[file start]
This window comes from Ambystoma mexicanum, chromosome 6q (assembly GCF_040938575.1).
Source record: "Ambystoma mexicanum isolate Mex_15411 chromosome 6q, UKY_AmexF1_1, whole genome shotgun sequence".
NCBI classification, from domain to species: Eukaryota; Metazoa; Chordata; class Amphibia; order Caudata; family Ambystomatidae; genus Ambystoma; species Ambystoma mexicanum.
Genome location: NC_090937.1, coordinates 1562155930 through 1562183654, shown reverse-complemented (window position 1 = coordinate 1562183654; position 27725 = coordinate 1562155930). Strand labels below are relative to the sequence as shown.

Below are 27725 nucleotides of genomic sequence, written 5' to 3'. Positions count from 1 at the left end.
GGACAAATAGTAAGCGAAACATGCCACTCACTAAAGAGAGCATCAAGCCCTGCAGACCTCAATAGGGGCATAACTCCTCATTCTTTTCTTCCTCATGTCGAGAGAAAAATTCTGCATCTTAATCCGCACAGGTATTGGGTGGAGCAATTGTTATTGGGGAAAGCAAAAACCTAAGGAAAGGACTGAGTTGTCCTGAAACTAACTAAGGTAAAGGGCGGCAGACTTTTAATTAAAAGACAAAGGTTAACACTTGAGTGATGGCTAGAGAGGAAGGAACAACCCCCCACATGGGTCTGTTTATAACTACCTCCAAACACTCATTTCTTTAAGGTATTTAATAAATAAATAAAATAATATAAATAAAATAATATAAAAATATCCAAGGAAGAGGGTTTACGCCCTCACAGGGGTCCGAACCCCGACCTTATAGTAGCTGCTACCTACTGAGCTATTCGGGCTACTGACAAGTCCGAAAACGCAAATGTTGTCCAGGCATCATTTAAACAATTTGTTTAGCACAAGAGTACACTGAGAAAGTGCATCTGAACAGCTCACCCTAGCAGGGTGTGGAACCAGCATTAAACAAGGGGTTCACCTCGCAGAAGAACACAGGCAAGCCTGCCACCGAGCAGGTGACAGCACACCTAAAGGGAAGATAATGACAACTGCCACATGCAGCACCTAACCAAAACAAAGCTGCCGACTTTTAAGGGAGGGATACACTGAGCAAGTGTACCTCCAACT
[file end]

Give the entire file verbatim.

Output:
This window comes from Ambystoma mexicanum, chromosome 6q (assembly GCF_040938575.1).
Source record: "Ambystoma mexicanum isolate Mex_15411 chromosome 6q, UKY_AmexF1_1, whole genome shotgun sequence".
NCBI classification, from domain to species: Eukaryota; Metazoa; Chordata; class Amphibia; order Caudata; family Ambystomatidae; genus Ambystoma; species Ambystoma mexicanum.
Genome location: NC_090937.1, coordinates 1562155930 through 1562183654, shown reverse-complemented (window position 1 = coordinate 1562183654; position 27725 = coordinate 1562155930). Strand labels below are relative to the sequence as shown.

Below are 27725 nucleotides of genomic sequence, written 5' to 3'. Positions count from 1 at the left end.
GGACAAATAGTAAGCGAAACATGCCACTCACTAAAGAGAGCATCAAGCCCTGCAGACCTCAATAGGGGCATAACTCCTCATTCTTTTCTTCCTCATGTCGAGAGAAAAATTCTGCATCTTAATCCGCACAGGTATTGGGTGGAGCAATTGTTATTGGGGAAAGCAAAAACCTAAGGAAAGGACTGAGTTGTCCTGAAACTAACTAAGGTAAAGGGCGGCAGACTTTTAATTAAAAGACAAAGGTTAACACTTGAGTGATGGCTAGAGAGGAAGGAACAACCCCCCACATGGGTCTGTTTATAACTACCTCCAAACACTCATTTCTTTAAGGTATTTAATAAATAAATAAAATAATATAAATAAAATAATATAAAAATATCCAAGGAAGAGGGTTTACGCCCTCACAGGGGTCCGAACCCCGACCTTATAGTAGCTGCTACCTACTGAGCTATTCGGGCTACTGACAAGTCCGAAAACGCAAATGTTGTCCAGGCATCATTTAAACAATTTGTTTAGCACAAGAGTACACTGAGAAAGTGCATCTGAACAGCTCACCCTAGCAGGGTGTGGAACCAGCATTAAACAAGGGGTTCACCTCGCAGAAGAACACAGGCAAGCCTGCCACCGAGCAGGTGACAGCACACCTAAAGGGAAGATAATGACAACTGCCACATGCAGCACCTAACCAAAACAAAGCTGCCGACTTTTAAGGGAGGGATACACTGAGCAAGTGTACCTCCAACT